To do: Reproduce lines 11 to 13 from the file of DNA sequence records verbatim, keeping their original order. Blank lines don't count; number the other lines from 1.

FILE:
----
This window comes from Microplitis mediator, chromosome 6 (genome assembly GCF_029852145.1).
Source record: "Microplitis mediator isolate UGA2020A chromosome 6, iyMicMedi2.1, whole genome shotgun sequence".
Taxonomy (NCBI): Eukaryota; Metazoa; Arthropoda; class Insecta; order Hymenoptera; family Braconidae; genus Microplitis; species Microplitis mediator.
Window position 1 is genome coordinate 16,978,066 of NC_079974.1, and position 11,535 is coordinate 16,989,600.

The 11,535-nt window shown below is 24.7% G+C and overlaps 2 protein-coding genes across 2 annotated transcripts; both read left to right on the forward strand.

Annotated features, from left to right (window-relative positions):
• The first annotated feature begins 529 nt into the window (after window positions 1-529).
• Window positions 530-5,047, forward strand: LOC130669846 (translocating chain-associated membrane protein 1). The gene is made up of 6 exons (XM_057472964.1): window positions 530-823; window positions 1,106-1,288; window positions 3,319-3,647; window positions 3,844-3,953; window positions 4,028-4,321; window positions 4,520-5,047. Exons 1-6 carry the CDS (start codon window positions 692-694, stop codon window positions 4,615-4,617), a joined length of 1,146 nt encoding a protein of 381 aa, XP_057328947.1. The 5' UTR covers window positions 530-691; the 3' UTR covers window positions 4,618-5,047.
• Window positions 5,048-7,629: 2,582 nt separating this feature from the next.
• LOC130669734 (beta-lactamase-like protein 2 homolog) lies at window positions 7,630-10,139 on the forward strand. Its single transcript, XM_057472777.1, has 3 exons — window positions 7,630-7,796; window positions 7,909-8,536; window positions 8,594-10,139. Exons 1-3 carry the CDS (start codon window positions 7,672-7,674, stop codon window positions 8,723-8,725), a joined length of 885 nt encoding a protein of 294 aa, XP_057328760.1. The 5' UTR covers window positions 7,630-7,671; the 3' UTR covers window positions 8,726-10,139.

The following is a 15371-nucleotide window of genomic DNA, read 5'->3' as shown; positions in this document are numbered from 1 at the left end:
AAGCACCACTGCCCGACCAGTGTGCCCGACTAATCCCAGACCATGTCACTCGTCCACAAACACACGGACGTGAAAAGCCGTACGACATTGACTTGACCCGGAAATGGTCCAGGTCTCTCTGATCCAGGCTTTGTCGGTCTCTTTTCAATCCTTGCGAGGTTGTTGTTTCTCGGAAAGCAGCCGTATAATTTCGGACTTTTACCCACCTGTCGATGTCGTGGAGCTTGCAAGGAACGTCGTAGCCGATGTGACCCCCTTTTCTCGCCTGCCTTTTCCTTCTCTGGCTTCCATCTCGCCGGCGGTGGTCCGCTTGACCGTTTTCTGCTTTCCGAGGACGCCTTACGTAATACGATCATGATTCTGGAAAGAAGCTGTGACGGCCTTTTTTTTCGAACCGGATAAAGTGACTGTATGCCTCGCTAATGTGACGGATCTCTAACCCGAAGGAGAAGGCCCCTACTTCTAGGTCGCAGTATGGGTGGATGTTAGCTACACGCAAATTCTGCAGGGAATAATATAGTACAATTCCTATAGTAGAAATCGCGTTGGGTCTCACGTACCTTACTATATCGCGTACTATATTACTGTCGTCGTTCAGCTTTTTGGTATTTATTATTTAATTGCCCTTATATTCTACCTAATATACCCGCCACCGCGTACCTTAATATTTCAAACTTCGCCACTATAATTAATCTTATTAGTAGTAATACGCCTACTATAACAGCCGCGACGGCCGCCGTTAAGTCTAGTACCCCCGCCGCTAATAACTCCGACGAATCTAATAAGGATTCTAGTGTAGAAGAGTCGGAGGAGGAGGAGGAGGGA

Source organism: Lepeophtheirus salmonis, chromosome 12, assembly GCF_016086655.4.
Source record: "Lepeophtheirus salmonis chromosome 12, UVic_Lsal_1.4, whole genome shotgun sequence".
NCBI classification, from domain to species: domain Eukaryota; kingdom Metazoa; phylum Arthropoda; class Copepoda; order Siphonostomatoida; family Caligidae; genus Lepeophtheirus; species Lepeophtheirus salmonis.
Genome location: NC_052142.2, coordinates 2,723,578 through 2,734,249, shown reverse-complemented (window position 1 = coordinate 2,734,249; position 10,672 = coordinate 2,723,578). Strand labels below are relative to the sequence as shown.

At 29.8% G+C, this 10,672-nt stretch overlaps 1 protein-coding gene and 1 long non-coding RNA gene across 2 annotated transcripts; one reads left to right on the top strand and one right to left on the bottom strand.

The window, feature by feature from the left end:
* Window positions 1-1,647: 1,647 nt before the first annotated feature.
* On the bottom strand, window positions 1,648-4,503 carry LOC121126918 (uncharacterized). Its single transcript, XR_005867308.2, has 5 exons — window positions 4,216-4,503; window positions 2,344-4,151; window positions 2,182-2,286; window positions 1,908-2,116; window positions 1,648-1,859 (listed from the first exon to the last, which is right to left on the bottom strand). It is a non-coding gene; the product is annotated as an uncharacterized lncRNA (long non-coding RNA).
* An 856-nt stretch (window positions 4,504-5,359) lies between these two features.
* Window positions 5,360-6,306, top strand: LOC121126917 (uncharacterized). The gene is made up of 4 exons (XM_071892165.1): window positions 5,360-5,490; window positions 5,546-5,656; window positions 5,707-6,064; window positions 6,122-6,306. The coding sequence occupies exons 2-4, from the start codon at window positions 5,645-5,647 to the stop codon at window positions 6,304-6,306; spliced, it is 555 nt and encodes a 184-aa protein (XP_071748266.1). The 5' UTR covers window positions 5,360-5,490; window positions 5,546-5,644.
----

The following is a 15371-nucleotide window of genomic DNA, read 5'->3' as shown; positions in this document are numbered from 1 at the left end:
AAGCACCACTGCCCGACCAGTGTGCCCGACTAATCCCAGACCATGTCACTCGTCCACAAACACACGGACGTGAAAAGCCGTACGACATTGACTTGACCCGGAAATGGTCCAGGTCTCTCTGATCCAGGCTTTGTCGGTCTCTTTTCAATCCTTGCGAGGTTGTTGTTTCTCGGAAAGCAGCCGTATAATTTCGGACTTTTACCCACCTGTCGATGTCGTGGAGCTTGCAAGGAACGTCGTAGCCGATGTGACCCCCTTTTCTCGCCTGCCTTTTCCTTCTCTGGCTTCCATCTCGCCGGCGGTGGTCCGCTTGACCGTTTTCTGCTTTCCGAGGACGCCTTACGTAATACGATCATGATTCTGGAAAGAAGCTGTGACGGCCTTTTTTTTCGAACCGGATAAAGTGACTGTATGCCTCGCTAATGTGACGGATCTCTAACCCGAAGGAGAAGGCCCCTACTTCTAGGTCGCAGTATGGGTGGATGTTAGCTACACGCAAATTCTGCAGGGAATAATATAGTACAATTCCTATAGTAGAAATCGCGTTGGGTCTCACGTACCTTACTATATCGCGTACTATATTACTGTCGTCGTTCAGCTTTTTGGTATTTATTATTTAATTGCCCTTATATTCTACCTAATATACCCGCCACCGCGTACCTTAATATTTCAAACTTCGCCACTATAATTAATCTTATTAGTAGTAATACGCCTACTATAACAGCCGCGACGGCCGCCGTTAAGTCTAGTACCCCCGCCGCTAATAACTCCGACGAATCTAATAAGGATTCTAGTGTAGAAGAGTCGGAGGAGGAGGAGGAGGGA

Source organism: Lepeophtheirus salmonis, chromosome 12, assembly GCF_016086655.4.